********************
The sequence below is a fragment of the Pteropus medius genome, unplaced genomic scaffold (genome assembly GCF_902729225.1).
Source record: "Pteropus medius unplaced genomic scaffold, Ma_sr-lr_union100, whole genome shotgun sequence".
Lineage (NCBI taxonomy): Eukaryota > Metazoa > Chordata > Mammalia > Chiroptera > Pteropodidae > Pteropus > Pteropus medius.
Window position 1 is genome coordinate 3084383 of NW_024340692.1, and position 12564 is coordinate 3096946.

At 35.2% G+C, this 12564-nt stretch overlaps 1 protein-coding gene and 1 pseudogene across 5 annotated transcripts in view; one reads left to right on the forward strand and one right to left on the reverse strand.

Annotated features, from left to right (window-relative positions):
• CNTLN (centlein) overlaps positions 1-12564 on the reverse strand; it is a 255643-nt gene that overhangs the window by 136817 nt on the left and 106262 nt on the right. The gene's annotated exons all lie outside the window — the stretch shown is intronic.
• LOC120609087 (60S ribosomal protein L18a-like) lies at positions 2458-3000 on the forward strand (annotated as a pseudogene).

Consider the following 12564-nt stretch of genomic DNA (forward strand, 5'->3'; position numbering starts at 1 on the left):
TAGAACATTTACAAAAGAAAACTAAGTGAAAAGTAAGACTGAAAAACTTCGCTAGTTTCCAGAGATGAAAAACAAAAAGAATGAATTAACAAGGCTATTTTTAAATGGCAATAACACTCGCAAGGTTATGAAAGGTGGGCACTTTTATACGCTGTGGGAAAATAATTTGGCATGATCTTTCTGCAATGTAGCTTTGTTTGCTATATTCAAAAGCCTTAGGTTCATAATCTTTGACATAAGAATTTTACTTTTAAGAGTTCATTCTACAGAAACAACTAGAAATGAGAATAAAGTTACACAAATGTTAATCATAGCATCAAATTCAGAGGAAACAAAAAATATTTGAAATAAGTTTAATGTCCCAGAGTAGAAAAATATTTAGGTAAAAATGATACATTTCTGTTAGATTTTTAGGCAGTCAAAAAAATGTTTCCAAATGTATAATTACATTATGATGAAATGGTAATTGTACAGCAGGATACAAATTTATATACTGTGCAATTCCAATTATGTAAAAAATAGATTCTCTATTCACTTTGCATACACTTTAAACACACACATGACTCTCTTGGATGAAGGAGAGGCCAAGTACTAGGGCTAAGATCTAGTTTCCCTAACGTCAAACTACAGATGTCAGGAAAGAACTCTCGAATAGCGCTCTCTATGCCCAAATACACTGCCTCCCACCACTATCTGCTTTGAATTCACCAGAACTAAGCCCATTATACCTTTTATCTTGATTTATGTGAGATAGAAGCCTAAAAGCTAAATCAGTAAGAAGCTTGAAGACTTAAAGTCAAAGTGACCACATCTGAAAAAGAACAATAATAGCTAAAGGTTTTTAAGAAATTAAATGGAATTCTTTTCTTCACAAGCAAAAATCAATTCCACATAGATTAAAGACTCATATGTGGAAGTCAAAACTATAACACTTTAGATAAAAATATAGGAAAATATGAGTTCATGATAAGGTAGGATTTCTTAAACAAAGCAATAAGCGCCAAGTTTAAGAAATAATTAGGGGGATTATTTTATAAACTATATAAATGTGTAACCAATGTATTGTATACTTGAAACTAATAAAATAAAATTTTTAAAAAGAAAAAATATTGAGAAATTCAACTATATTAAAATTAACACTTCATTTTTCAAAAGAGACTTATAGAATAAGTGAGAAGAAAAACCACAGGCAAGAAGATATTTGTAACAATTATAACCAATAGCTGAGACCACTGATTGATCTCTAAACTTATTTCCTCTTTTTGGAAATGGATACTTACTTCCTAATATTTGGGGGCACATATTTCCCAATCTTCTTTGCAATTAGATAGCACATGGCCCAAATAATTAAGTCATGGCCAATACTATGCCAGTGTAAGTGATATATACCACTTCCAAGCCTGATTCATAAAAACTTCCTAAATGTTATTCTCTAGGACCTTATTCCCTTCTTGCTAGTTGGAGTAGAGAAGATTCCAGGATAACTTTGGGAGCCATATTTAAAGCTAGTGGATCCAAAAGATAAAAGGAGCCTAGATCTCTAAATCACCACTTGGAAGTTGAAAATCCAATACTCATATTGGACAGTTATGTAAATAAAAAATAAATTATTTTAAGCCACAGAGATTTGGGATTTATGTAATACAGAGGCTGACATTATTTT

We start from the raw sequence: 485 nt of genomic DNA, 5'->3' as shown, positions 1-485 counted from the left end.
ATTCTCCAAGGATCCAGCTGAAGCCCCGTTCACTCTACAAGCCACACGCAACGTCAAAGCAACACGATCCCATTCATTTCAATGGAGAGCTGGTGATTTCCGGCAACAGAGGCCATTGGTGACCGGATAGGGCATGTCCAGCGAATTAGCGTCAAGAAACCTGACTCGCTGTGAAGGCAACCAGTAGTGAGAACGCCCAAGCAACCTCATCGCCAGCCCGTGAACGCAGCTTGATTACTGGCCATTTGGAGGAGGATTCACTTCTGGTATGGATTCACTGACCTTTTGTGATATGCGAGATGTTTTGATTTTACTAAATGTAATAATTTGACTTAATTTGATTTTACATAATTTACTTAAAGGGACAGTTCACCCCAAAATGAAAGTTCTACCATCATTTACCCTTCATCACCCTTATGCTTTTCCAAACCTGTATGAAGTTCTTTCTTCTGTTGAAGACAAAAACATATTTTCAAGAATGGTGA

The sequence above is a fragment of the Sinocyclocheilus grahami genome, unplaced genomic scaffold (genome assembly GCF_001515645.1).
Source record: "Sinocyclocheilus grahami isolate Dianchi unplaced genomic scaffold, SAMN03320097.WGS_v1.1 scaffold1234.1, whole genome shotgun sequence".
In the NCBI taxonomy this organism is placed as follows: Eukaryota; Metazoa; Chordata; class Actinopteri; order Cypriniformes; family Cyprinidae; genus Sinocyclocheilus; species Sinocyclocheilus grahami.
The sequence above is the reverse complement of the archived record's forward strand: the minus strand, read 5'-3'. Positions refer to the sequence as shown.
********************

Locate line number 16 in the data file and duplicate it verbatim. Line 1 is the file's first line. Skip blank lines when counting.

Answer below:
The sequence above is the reverse complement of the archived record's forward strand: the minus strand, read 5'-3'. Positions refer to the sequence as shown.